I can’t help but reflect on IBM’s motto “Think” followed by Apple’s motto “Think Different”. I find it sad to consider the possibility that “New Groupthink” is the next step of evolution.

  16. Courtney Moyer says

    While I generally agree with the arguments in this piece, I have to propose that creativity in groups is largely a product of the members of the group. If you’re a business that values creativity and collaboration at the same time, you have to hire employees who share those values. Embed them in your culture and probe for those qualities during the interview process. You’ll build a staff that works well together and encourages idea sharing. Snagajob has done this and it’s led to us doubling in size while creating new approaches to products and being named No. 1 small company to work for in America on the Great Place to Work®. It’s all in the approach and it starts with hiring the right team.

    Great cartoons by the way! I look forward to them every week.

  17. Scott says

    I see that Jane’s observations are entirely true. The expectations of other tend to funnel our thoughts into narrow streams that already are proven successful. But I was strongly convicted about those limitations on creativity recently. In a discussion about my 4-year-old son and his amazing imagination, my mom said “you used to be just like that.” Wow. That thought really struck deep and has inspired me to get back to that place in everything I do. I want people to say “like father, like son” and mean it in a good way.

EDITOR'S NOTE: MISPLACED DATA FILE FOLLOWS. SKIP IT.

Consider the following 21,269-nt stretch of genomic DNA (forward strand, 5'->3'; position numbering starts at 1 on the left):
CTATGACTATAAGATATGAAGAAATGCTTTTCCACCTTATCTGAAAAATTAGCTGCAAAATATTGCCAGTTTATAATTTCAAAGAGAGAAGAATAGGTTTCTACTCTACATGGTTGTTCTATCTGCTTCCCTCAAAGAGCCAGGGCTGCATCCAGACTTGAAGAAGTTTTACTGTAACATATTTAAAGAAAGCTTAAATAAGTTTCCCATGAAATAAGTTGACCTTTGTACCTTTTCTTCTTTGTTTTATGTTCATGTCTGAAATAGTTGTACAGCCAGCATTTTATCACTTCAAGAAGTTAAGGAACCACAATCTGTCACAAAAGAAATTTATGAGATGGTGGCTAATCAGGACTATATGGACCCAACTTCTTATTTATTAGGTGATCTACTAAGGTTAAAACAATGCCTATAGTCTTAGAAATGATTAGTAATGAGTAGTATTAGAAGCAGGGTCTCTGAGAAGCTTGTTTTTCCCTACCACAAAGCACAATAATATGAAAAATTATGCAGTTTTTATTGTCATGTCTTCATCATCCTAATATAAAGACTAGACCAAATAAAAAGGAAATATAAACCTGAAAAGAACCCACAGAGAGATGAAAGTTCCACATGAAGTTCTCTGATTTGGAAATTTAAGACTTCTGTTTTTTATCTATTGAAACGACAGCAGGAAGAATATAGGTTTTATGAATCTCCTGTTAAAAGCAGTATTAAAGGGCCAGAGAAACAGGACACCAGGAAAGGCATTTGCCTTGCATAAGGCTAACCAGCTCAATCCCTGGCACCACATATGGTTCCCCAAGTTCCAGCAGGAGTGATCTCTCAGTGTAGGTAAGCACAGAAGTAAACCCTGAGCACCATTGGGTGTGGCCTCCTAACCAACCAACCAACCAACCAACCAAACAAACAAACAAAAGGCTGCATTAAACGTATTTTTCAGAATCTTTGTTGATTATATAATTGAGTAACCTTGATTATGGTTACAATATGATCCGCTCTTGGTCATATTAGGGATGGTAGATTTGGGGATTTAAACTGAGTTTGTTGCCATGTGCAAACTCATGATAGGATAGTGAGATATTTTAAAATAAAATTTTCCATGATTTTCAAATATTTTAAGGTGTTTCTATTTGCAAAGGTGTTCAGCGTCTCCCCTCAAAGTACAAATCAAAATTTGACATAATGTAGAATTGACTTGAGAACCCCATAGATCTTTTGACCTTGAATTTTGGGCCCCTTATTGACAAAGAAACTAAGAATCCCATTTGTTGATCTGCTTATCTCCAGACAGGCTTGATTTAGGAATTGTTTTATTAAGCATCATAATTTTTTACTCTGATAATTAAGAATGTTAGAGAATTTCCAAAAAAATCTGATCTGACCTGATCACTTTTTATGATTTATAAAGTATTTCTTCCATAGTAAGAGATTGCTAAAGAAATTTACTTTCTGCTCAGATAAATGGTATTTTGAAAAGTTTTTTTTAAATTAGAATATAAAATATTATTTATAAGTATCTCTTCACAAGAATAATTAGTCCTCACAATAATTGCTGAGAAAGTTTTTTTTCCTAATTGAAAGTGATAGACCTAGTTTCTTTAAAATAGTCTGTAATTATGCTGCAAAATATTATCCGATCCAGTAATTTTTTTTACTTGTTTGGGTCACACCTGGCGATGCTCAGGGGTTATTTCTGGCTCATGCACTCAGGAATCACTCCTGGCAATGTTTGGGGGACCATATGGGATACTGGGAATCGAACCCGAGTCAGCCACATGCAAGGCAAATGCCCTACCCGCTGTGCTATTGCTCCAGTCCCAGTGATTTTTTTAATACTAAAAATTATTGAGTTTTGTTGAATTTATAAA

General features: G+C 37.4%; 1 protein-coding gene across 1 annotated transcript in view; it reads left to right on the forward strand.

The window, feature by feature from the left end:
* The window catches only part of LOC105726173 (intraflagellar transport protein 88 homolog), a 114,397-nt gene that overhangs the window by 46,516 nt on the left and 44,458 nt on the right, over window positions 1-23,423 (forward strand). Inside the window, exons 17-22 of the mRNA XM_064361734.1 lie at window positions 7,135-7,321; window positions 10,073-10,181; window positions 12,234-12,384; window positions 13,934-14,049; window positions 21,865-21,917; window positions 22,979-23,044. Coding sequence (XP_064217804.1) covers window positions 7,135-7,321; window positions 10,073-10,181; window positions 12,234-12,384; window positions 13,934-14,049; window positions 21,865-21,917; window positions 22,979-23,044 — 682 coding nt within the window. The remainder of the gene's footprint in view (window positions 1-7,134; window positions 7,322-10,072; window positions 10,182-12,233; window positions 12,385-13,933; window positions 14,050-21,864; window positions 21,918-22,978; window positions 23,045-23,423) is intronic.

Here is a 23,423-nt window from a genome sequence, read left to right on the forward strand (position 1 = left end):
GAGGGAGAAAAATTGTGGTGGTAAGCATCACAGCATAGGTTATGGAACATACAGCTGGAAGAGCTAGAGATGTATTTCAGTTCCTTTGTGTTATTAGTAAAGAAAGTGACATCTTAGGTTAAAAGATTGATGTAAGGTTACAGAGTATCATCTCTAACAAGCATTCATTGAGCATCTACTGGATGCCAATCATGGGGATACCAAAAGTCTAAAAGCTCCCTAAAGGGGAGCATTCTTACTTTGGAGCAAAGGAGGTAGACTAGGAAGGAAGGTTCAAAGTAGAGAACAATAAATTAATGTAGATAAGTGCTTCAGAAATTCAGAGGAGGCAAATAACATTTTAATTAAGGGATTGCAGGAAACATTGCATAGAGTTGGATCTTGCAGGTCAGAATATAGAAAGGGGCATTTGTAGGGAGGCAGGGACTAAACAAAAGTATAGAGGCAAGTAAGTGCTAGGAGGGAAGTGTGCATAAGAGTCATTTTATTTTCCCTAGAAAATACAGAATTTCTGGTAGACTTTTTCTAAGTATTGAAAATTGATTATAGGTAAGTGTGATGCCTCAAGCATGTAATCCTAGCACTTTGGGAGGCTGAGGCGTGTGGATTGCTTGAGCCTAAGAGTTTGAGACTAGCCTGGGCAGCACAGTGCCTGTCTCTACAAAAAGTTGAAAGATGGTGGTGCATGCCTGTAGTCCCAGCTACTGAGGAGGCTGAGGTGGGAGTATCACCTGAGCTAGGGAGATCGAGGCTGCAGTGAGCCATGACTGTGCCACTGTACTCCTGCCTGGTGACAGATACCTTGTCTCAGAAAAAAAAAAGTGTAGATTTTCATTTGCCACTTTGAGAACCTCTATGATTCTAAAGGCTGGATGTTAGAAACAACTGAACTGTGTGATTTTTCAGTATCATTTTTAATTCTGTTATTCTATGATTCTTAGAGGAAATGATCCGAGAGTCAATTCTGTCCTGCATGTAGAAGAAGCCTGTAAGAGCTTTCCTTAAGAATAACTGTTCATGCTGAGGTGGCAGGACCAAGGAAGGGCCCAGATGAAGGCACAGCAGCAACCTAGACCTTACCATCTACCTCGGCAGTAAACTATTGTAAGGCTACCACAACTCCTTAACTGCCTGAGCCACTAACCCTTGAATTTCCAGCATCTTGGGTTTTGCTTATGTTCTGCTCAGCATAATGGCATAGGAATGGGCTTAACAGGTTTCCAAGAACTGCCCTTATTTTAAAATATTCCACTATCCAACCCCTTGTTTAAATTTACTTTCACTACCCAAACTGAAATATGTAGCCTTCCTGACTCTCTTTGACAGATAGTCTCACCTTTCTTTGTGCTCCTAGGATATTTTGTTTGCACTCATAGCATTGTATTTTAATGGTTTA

18. Jeff says

    My definition of a good meeting is where we leave with a better solution than anyone arrived with. In a good company, those are the majority.

  19. Abby says

    I saw this cartoon and LOLed — yes, a literal laugh out loud. It was awesome; thank you for that alone.

    I like your analysis of the different types of creativity and the importance of different perspectives. But I think outside-the-box thinking in a group comes from a more fundamental place: allowing (nay, encouraging or demanding!) meeting participants to abandon their assumptions. Some of that resonates in the comments above.

    Forget what they “know” about the brand, the customers, the market positioning, even the competitors. Pry peoples’ cold death grip from their personal, pet projects, so criticism of sacred cows (which warp so many internal decision-making processes!) is seen as criticism of a project, not a coworker.

    Then start from the beginning.

    Then a “that won’t work” line — which can shut down a brainstorming session almost immediately — must be justified, not swallowed. Why won’t it work? What are the assumptions underlying that claim? Are those assumptions true or false? What other assumptions are true or false?

    Discovering false assumptions, or assumptions potentially false that can be tested, is the best way to think outside of the box. I mean, in that scenario, you’ve ripped the box to shreds. And it’s awesome.

    Decision-making in a group setting is a consensus process. Some pull the group to the left (metaphorically, of course); others, to the right. A few are left in the middle. Eventually everyone agrees the greatest consensus is in that middle place — maybe a little to the left or right of it depending on the dynamism and, frankly, place in the company pecking order, of those advocating on either side.

    The only way to shake up the decision-making is to shake up the playing field. (Terrible mixed metaphor; my apologies.) The only way to shake up the playing field is to shake up the rules of the game by putting everything on the table.

    I had this experience recently when I wanted to redesign a homepage.